Labour is now a party committed to public ownership and opposed to privatisation, for stronger rights at work, and the global financial crash has buried that failed model of unsustainable growth.

These former comrades seem delighted that the collective efforts of arguably Labour’s most left-wing leadership ever have been sufficient to return the Party to its pre-Blair historical norm at a time when that old order is utterly insufficient for the challenges that face the world.

the Party is now firmly back in the hands of those who have devoted their political careers to our political annihilation

Like Jones, Fisher scolds members for

retreating to the pre-2015 ‘heckling from the sidelines’ discourse, as if a switch has been flipped and the circumstances reset … [despite the fact that the] core policies of Corbynism are not only supported by the membership, but are the standard to which the new leader has attached himself.

In fact, as Fisher himself notes, earlier in his article, the first of these supposedly differing circumstances was also true pre-2015—Labour members never enthusiastically adopted New Labour’s privatisation and social authoritarianism—and the second couldn’t be worth less if it was scribbled on a cigarette paper and dropped in the gutter. The circumstances may not have been reset, but the Party is now firmly back in the hands of those who have devoted their political careers to our political annihilation.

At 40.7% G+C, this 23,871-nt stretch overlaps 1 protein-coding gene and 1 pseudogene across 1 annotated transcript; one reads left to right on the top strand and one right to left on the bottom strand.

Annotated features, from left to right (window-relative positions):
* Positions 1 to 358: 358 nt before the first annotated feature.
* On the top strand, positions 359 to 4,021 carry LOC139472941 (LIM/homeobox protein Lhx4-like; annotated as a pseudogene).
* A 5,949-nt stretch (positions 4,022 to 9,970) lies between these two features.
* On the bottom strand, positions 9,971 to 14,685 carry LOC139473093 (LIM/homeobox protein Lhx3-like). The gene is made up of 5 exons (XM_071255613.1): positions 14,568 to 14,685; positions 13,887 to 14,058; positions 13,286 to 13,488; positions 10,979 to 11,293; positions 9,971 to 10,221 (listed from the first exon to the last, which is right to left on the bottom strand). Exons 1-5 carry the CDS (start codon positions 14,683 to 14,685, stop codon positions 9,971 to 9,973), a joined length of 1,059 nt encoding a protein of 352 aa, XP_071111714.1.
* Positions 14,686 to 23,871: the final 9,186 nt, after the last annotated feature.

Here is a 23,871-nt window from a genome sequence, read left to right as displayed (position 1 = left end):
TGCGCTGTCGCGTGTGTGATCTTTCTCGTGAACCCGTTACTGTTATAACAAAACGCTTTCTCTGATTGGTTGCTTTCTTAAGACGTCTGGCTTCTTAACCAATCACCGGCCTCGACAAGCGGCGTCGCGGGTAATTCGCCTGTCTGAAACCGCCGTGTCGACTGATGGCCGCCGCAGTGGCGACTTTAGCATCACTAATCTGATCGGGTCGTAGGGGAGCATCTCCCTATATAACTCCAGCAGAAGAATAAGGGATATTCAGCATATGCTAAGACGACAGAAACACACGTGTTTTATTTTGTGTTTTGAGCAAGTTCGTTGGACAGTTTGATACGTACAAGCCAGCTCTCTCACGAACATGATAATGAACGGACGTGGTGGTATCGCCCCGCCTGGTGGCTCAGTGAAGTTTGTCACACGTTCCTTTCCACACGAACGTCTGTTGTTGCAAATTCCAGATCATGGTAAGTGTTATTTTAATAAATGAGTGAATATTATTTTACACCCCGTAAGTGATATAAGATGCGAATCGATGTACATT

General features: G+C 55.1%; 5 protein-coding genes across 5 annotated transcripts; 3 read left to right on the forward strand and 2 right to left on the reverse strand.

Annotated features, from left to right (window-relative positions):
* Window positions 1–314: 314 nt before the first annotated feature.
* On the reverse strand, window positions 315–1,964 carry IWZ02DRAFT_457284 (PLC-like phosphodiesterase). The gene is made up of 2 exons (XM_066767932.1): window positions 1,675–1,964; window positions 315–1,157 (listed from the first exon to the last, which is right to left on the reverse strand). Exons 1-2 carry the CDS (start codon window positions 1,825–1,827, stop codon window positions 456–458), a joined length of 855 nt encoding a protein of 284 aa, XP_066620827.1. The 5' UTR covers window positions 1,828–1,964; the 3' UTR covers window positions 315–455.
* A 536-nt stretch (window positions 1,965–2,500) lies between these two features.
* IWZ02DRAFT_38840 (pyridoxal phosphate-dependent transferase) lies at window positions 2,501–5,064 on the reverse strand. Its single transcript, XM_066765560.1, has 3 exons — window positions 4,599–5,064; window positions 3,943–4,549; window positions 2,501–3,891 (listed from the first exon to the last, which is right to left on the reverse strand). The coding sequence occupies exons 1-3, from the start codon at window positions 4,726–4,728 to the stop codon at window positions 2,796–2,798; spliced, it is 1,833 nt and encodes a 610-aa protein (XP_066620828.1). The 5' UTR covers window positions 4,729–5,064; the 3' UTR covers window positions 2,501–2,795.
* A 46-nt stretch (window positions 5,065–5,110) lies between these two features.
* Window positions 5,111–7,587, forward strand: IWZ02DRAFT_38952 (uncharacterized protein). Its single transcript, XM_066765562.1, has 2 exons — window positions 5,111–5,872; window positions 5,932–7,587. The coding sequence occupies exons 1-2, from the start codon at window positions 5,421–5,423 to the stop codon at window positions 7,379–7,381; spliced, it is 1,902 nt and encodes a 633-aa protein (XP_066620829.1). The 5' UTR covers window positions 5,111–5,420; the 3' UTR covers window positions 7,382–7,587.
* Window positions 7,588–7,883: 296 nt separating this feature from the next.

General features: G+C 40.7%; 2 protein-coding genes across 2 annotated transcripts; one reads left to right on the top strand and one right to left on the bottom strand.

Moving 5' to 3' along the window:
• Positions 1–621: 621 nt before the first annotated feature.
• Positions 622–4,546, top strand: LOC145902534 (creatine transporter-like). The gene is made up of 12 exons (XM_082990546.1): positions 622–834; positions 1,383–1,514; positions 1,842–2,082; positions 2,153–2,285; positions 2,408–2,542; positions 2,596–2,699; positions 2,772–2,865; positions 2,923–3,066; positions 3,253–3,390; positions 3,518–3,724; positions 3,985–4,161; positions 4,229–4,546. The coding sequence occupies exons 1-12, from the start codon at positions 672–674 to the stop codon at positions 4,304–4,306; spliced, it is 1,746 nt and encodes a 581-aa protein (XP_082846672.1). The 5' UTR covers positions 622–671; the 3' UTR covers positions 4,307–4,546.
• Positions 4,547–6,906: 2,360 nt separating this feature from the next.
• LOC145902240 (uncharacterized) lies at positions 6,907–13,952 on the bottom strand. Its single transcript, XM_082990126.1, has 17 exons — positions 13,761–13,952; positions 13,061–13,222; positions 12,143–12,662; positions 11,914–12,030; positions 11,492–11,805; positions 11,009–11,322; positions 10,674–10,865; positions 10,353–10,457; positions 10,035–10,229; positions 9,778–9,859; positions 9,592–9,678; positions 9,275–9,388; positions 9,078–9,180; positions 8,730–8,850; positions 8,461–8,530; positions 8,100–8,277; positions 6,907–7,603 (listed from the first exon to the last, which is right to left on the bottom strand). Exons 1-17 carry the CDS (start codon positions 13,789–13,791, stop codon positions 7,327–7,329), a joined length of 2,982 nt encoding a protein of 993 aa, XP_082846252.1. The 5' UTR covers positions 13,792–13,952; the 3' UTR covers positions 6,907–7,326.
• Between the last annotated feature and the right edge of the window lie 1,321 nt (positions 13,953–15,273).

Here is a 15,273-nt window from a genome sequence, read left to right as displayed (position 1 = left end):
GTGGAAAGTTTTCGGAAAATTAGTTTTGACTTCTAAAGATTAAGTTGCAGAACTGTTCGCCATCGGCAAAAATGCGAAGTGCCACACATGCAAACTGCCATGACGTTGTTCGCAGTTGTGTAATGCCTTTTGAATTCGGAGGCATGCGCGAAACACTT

Conversations with Labour Party members make it clear that they are smarter than either of these two, and that they know what has happened. At every fork in the road so far, Starmer has gone right. Among rumours of consensus candidates, Starmer selected the most right-wing option for the post of General Secretary. The new GS wasted no time at all in spending thousands of pounds on paying off wreckers, booting the leaks report into the long grass, and emailing CLPs to warn them off discussing contentious topics. ‘Constructive’ opposition to Johnson’s government has meant keeping quiet even as the Tories have overseen the worst COVID-19 response in Europe. Replacing Rebecca Long-Bailey with a Starmer loyalist rather than another Campaign Grouper enabled the frontbench to ‘take on’ the teaching unions—hardly a left strategy. The party’s upper echelons are now dominated by Labour First veterans and some of the most obstinate factionalists in the history of the Labour Right.